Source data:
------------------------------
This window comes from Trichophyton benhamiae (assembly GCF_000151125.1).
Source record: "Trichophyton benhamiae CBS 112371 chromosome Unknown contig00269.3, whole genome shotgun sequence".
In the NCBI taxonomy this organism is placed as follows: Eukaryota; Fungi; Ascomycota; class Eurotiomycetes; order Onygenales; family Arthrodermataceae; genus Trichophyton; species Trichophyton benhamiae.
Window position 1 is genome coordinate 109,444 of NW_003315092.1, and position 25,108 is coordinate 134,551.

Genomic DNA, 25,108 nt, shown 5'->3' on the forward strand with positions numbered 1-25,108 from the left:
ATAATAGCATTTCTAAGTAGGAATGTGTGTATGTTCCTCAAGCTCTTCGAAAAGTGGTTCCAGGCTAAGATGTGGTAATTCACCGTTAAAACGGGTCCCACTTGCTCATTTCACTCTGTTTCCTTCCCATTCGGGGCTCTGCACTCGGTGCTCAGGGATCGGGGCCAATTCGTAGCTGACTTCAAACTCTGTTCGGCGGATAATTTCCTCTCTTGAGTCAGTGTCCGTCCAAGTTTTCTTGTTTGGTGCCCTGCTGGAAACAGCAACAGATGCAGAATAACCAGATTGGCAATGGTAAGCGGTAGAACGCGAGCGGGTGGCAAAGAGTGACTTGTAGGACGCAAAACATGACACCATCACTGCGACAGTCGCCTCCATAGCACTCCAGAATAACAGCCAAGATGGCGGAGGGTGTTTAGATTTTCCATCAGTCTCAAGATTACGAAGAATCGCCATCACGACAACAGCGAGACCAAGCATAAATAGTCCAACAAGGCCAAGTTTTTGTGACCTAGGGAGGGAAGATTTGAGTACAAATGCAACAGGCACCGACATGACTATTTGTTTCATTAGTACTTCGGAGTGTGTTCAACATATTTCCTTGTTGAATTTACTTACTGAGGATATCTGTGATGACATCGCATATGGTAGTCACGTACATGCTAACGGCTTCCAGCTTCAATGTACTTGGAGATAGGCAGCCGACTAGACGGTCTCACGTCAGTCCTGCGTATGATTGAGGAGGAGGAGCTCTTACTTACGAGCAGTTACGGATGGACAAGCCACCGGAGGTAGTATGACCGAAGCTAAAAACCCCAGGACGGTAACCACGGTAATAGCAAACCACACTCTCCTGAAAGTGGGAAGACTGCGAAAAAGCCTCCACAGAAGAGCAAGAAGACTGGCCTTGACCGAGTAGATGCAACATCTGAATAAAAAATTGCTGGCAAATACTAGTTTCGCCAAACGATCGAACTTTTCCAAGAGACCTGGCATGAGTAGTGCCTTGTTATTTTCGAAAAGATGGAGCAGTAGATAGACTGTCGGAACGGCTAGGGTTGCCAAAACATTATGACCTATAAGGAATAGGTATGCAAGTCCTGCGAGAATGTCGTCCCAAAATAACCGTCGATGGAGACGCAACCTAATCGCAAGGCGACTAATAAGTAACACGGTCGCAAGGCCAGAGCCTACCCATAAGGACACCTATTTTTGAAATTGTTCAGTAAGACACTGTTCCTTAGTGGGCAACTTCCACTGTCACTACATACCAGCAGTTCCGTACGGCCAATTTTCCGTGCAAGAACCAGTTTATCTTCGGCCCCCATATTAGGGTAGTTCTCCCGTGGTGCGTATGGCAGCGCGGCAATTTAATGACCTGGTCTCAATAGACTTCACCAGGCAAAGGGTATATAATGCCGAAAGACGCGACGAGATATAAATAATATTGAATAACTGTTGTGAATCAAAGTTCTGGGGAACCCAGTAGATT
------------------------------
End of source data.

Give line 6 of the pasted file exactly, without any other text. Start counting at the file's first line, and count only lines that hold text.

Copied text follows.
ATAATAGCATTTCTAAGTAGGAATGTGTGTATGTTCCTCAAGCTCTTCGAAAAGTGGTTCCAGGCTAAGATGTGGTAATTCACCGTTAAAACGGGTCCCACTTGCTCATTTCACTCTGTTTCCTTCCCATTCGGGGCTCTGCACTCGGTGCTCAGGGATCGGGGCCAATTCGTAGCTGACTTCAAACTCTGTTCGGCGGATAATTTCCTCTCTTGAGTCAGTGTCCGTCCAAGTTTTCTTGTTTGGTGCCCTGCTGGAAACAGCAACAGATGCAGAATAACCAGATTGGCAATGGTAAGCGGTAGAACGCGAGCGGGTGGCAAAGAGTGACTTGTAGGACGCAAAACATGACACCATCACTGCGACAGTCGCCTCCATAGCACTCCAGAATAACAGCCAAGATGGCGGAGGGTGTTTAGATTTTCCATCAGTCTCAAGATTACGAAGAATCGCCATCACGACAACAGCGAGACCAAGCATAAATAGTCCAACAAGGCCAAGTTTTTGTGACCTAGGGAGGGAAGATTTGAGTACAAATGCAACAGGCACCGACATGACTATTTGTTTCATTAGTACTTCGGAGTGTGTTCAACATATTTCCTTGTTGAATTTACTTACTGAGGATATCTGTGATGACATCGCATATGGTAGTCACGTACATGCTAACGGCTTCCAGCTTCAATGTACTTGGAGATAGGCAGCCGACTAGACGGTCTCACGTCAGTCCTGCGTATGATTGAGGAGGAGGAGCTCTTACTTACGAGCAGTTACGGATGGACAAGCCACCGGAGGTAGTATGACCGAAGCTAAAAACCCCAGGACGGTAACCACGGTAATAGCAAACCACACTCTCCTGAAAGTGGGAAGACTGCGAAAAAGCCTCCACAGAAGAGCAAGAAGACTGGCCTTGACCGAGTAGATGCAACATCTGAATAAAAAATTGCTGGCAAATACTAGTTTCGCCAAACGATCGAACTTTTCCAAGAGACCTGGCATGAGTAGTGCCTTGTTATTTTCGAAAAGATGGAGCAGTAGATAGACTGTCGGAACGGCTAGGGTTGCCAAAACATTATGACCTATAAGGAATAGGTATGCAAGTCCTGCGAGAATGTCGTCCCAAAATAACCGTCGATGGAGACGCAACCTAATCGCAAGGCGACTAATAAGTAACACGGTCGCAAGGCCAGAGCCTACCCATAAGGACACCTATTTTTGAAATTGTTCAGTAAGACACTGTTCCTTAGTGGGCAACTTCCACTGTCACTACATACCAGCAGTTCCGTACGGCCAATTTTCCGTGCAAGAACCAGTTTATCTTCGGCCCCCATATTAGGGTAGTTCTCCCGTGGTGCGTATGGCAGCGCGGCAATTTAATGACCTGGTCTCAATAGACTTCACCAGGCAAAGGGTATATAATGCCGAAAGACGCGACGAGATATAAATAATATTGAATAACTGTTGTGAATCAAAGTTCTGGGGAACCCAGTAGATT